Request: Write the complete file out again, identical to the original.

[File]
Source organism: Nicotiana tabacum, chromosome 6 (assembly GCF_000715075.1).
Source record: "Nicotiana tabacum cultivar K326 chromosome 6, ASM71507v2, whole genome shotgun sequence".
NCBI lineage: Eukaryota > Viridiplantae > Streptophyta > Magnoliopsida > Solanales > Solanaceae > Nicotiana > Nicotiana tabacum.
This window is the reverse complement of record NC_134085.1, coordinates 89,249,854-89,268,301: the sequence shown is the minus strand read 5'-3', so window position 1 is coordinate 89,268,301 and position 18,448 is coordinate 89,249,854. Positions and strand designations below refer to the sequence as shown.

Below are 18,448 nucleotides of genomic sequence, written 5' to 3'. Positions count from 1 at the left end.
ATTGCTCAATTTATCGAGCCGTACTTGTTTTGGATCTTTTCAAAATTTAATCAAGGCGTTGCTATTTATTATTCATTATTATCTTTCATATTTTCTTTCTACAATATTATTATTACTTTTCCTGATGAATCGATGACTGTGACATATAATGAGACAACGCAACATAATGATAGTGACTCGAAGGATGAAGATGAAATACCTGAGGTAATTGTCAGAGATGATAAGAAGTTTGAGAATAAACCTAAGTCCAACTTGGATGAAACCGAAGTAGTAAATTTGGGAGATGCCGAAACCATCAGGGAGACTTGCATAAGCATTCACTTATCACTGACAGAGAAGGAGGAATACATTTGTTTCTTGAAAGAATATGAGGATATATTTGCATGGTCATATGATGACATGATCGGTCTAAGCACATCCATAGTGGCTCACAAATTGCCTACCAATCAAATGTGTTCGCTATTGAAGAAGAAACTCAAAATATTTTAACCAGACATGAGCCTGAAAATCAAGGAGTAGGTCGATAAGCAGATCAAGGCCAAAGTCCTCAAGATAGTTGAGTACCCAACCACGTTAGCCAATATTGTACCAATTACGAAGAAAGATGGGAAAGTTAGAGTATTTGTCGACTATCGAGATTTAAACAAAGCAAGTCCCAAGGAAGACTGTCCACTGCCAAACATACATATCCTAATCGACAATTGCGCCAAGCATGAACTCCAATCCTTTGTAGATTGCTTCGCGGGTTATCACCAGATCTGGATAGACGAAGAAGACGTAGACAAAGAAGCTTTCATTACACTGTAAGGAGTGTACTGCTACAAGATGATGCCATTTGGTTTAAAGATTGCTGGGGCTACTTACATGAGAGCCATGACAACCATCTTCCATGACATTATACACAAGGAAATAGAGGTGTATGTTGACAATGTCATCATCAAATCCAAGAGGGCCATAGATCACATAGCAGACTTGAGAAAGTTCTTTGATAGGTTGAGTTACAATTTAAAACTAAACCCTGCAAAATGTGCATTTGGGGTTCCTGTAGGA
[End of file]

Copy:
Source organism: Nicotiana tabacum, chromosome 6 (assembly GCF_000715075.1).
Source record: "Nicotiana tabacum cultivar K326 chromosome 6, ASM71507v2, whole genome shotgun sequence".
NCBI lineage: Eukaryota > Viridiplantae > Streptophyta > Magnoliopsida > Solanales > Solanaceae > Nicotiana > Nicotiana tabacum.
This window is the reverse complement of record NC_134085.1, coordinates 89,249,854-89,268,301: the sequence shown is the minus strand read 5'-3', so window position 1 is coordinate 89,268,301 and position 18,448 is coordinate 89,249,854. Positions and strand designations below refer to the sequence as shown.

Below are 18,448 nucleotides of genomic sequence, written 5' to 3'. Positions count from 1 at the left end.
ATTGCTCAATTTATCGAGCCGTACTTGTTTTGGATCTTTTCAAAATTTAATCAAGGCGTTGCTATTTATTATTCATTATTATCTTTCATATTTTCTTTCTACAATATTATTATTACTTTTCCTGATGAATCGATGACTGTGACATATAATGAGACAACGCAACATAATGATAGTGACTCGAAGGATGAAGATGAAATACCTGAGGTAATTGTCAGAGATGATAAGAAGTTTGAGAATAAACCTAAGTCCAACTTGGATGAAACCGAAGTAGTAAATTTGGGAGATGCCGAAACCATCAGGGAGACTTGCATAAGCATTCACTTATCACTGACAGAGAAGGAGGAATACATTTGTTTCTTGAAAGAATATGAGGATATATTTGCATGGTCATATGATGACATGATCGGTCTAAGCACATCCATAGTGGCTCACAAATTGCCTACCAATCAAATGTGTTCGCTATTGAAGAAGAAACTCAAAATATTTTAACCAGACATGAGCCTGAAAATCAAGGAGTAGGTCGATAAGCAGATCAAGGCCAAAGTCCTCAAGATAGTTGAGTACCCAACCACGTTAGCCAATATTGTACCAATTACGAAGAAAGATGGGAAAGTTAGAGTATTTGTCGACTATCGAGATTTAAACAAAGCAAGTCCCAAGGAAGACTGTCCACTGCCAAACATACATATCCTAATCGACAATTGCGCCAAGCATGAACTCCAATCCTTTGTAGATTGCTTCGCGGGTTATCACCAGATCTGGATAGACGAAGAAGACGTAGACAAAGAAGCTTTCATTACACTGTAAGGAGTGTACTGCTACAAGATGATGCCATTTGGTTTAAAGATTGCTGGGGCTACTTACATGAGAGCCATGACAACCATCTTCCATGACATTATACACAAGGAAATAGAGGTGTATGTTGACAATGTCATCATCAAATCCAAGAGGGCCATAGATCACATAGCAGACTTGAGAAAGTTCTTTGATAGGTTGAGTTACAATTTAAAACTAAACCCTGCAAAATGTGCATTTGGGGTTCCTGTAGGA